As soon as I stepped into the small waiting area of Pakistan’s Moenjodaro Airport, a swarm of menacing men armed with rifles bombarded me with a series of questions, “You Dr. Khoo-Lattimore? You come from Malaysia? You give talk in school?”
I did not know which answer would dictate whether I will be alive or dead – do I own up or should I deny? I wasn’t thinking so much about my own safety as that of my unborn child. I decided to be honest, and they responded with a very stern, “Okay, come with us now.” When I refused, they became exasperated and continued to harass me with more urgency.
At the most dramatic moment, when a small crowd had started to gather around us, a familiar face appeared and provided instant relief – Dr. G, my colleague and host at the Shaheed Mohtrama Benazir Bhutto Medical University (SMBBMU). Wonder what took him so long! Dr. G spoke to them in Sindhi. As it turned out, the frightening men were police escorts, and their presence had been imposed on SMBBMU by a regulation to protect a foreign visitor such as myself. And so we drove to the university, with me feeling quite royal.
I was in Larkana. This city was home to the late former Prime Minister Benazir Bhutto, the Bhuttos before her and many more politicians after her. As we drove to the campus through dusty roads, it is evident that there is much hardship in Larkana. Buildings are dilapidated, there is no colour and people generally do not smile.
Poverty is evident, which is why I did not complain about my residence on campus. It was air-conditioned, which must be luxury in Larkana, but it looked ‘lived in’. I suspect that they had temporarily evicted a faculty member for me. The room resembled that of a 2-star hotel, but with room service. I was served all my meals in my room by an elderly man who did not speak English. When I tried to leave my room for a walk, my bodyguard who waited outside my room followed closely behind, his trusted rifle by his side. I tried to make conversation, to make him smile but he was not interested in small talk.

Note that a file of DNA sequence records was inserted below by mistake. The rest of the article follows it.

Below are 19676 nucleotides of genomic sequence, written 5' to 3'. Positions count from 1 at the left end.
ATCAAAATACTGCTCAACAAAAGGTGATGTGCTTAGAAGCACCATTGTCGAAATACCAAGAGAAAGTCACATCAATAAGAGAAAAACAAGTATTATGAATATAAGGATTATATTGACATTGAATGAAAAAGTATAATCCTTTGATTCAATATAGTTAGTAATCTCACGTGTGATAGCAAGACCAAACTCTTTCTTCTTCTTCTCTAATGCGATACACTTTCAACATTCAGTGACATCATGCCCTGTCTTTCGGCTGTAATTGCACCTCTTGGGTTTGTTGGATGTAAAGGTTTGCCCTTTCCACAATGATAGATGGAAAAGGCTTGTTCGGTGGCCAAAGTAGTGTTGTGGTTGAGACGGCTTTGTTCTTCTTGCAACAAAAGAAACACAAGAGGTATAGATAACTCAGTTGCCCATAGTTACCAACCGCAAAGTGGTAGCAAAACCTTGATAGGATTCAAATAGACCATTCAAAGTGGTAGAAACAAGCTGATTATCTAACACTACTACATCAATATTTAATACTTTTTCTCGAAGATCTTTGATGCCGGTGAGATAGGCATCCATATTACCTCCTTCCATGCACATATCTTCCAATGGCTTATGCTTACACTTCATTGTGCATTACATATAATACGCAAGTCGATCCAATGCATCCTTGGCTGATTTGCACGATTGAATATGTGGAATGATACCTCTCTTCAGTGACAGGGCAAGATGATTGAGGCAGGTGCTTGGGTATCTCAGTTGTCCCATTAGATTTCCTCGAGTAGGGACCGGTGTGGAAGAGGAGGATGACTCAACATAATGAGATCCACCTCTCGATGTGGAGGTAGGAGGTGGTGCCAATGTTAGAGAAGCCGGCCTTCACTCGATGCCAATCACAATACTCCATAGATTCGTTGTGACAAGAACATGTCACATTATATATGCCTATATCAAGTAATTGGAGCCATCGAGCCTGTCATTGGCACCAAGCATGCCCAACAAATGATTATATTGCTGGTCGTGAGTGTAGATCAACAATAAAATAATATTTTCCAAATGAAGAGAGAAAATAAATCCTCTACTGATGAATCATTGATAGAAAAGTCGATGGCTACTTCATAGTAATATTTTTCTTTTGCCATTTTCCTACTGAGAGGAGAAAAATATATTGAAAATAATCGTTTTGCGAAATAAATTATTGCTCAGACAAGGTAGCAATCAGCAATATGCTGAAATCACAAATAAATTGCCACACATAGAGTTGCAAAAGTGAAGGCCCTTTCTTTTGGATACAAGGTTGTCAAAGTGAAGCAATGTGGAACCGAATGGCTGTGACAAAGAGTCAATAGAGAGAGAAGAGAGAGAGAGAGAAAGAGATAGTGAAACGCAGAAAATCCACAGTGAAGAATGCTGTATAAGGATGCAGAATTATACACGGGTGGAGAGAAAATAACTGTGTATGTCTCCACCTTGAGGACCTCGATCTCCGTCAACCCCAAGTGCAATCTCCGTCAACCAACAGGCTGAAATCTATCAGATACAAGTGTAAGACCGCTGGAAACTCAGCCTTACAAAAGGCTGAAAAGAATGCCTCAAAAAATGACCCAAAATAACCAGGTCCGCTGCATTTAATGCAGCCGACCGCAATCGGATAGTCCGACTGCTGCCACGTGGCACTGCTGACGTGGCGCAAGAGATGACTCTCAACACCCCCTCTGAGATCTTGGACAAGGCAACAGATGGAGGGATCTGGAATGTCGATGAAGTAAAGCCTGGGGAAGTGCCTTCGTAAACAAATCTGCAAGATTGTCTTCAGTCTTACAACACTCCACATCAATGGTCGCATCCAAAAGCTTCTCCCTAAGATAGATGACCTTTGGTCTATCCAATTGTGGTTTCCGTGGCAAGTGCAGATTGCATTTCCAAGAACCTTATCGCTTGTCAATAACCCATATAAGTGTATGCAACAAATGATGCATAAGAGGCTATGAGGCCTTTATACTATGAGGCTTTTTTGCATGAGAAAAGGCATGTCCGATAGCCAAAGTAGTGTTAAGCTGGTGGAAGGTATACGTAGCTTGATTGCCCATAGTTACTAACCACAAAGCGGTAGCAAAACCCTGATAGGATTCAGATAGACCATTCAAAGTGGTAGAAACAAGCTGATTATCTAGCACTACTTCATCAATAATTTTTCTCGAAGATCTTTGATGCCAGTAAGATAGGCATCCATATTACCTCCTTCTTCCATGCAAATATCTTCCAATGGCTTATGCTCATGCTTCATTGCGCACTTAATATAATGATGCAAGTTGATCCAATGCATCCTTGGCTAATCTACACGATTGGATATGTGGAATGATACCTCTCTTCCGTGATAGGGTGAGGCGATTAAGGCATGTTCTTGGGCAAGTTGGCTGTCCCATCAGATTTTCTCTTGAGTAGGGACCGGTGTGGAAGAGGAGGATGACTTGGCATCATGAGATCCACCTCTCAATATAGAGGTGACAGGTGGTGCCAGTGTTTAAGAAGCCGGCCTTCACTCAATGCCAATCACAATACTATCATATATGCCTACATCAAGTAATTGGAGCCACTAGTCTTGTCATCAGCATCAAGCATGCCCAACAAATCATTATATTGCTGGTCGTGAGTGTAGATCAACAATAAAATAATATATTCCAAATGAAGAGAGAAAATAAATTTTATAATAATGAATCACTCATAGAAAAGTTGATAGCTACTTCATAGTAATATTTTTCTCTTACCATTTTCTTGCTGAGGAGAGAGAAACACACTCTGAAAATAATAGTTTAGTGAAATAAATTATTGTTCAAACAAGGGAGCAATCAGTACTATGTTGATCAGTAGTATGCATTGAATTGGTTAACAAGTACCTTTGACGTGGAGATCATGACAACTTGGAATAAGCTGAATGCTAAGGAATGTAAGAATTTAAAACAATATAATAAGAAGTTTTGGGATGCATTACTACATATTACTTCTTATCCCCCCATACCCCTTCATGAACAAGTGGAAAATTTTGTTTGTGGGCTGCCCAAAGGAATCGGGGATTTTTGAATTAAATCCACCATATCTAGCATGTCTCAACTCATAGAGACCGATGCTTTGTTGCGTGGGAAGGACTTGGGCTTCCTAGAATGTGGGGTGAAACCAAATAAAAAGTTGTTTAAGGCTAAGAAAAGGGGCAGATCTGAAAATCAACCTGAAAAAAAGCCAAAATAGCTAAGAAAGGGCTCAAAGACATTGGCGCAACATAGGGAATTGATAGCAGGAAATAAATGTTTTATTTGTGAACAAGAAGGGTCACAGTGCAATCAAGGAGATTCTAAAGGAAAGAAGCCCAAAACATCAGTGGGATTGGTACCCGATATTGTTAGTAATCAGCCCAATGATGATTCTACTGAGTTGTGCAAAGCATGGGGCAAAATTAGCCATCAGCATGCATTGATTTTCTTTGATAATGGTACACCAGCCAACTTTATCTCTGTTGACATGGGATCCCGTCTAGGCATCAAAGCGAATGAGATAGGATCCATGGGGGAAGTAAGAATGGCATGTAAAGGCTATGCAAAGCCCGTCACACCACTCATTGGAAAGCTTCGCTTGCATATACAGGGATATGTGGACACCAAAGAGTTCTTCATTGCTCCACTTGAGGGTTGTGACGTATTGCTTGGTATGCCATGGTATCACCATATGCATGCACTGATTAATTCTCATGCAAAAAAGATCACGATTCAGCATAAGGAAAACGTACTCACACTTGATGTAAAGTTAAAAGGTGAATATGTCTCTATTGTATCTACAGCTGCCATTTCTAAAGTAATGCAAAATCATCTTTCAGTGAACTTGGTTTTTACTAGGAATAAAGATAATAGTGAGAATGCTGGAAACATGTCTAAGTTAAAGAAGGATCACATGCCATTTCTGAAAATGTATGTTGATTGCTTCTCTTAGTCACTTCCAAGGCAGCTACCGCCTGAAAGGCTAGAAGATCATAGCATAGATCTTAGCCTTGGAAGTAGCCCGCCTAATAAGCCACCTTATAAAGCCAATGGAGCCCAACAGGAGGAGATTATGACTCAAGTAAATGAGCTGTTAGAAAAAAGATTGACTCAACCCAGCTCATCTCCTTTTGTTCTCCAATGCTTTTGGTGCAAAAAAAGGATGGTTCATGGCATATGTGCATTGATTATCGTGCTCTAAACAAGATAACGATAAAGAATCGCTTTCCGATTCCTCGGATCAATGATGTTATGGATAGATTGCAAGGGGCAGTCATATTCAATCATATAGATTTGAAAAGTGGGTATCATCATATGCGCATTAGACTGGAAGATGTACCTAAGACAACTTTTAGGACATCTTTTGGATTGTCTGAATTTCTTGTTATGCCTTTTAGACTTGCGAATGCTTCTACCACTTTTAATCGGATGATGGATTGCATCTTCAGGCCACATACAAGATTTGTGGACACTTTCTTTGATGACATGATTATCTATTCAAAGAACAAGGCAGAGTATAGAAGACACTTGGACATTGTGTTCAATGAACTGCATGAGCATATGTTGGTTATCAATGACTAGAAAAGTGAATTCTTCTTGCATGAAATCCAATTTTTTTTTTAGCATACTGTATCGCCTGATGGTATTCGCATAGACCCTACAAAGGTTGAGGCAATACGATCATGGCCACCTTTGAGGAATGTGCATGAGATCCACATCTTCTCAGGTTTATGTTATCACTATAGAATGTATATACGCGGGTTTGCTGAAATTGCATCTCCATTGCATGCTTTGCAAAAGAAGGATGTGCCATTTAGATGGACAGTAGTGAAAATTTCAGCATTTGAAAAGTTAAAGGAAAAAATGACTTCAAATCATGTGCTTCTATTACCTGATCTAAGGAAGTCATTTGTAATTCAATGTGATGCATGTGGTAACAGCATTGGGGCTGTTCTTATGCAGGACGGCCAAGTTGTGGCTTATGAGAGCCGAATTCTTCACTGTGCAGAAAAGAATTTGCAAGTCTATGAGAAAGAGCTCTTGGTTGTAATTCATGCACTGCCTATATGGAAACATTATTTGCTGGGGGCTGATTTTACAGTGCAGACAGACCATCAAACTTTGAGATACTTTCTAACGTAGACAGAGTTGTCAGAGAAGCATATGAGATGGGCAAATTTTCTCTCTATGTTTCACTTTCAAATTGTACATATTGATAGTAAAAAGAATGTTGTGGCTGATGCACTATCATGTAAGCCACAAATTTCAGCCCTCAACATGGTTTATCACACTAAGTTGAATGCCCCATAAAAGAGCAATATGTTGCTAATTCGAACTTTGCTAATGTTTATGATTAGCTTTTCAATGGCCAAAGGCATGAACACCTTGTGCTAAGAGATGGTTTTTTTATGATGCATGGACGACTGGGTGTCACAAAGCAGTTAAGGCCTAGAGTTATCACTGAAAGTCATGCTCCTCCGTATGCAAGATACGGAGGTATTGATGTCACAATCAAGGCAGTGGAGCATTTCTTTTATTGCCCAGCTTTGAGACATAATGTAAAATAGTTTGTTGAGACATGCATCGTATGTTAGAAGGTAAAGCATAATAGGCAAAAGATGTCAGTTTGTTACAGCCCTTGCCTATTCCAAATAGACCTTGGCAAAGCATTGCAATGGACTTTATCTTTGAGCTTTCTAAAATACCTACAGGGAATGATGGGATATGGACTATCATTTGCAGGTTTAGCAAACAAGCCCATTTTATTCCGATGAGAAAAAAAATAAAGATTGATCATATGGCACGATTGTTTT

I was an invited speaker in Larkana, and was to be presented to members of the press to promote the event and my visit to the university. I did feel like quite the dignitary. At the initial meeting, I realised that all press members were men and all representatives of the university were men. I was the only woman in this lunch room and I could not tell if they were interested in me because of my gender or my intellect. After lunch, I was escorted back to my room until it was time for my talk. Again, I tried to make my escort friend smile. He seemed stressed.
Two hours after I was scheduled to speak, I was ushered into an auditorium full of men. This was seemingly strange, considering their former Prime Minister was a woman. At the end of my speech, I was introduced to the VIPs. Everybody was gracious and said kind words. If they did not like what I had to say, they certainly did not show it…except for one man. He refused to shake my hand like the others did, and in fact, looked at me with revulsion. Dr. G explained to me later that the man was a respected Taliban and influential alumni to the university. The Taliban disapproves of women’s presence in public. I had by now failed to work my charm on two men; I blamed it on my protruding belly.
After my talk, I was escorted to do some sightseeing. I met with an old local artist who dedicated his unpretentious gallery to his mother. I was introduced to a very old man who was influential in the politics of Larkana and Pakistan in his younger days. I visited the site where Dr G was going to build his new home. I laid flowers at the tomb of Benazir Bhutto and then walked through the archaeological ruins of the ancient Indus Valley, a UNESCO World Heritage site with my loyal escort in tow. This time, I communicated with him through Dr. G. This time, he smiled!
People had warned me about going to Pakistan, and particularly, about going to Pakistan pregnant. But the majority of these people, as with most people who are quick to dish out advice on anything, are people who have not even visited Pakistan, let alone been pregnant or pregnant in Pakistan.
I am glad I went. The adventure was worthwhile and I discovered that everyone was wrong about the Pakistan they had described to me. With the exception of that one man, I was well-received, well taken care of and well-respected.
Someone by the name of Chuck Thompson said, “No place is ever as bad as they tell you it’s going to be.” I reckon he is a wise man.
Cover image credit: Tom Moore/Flickr
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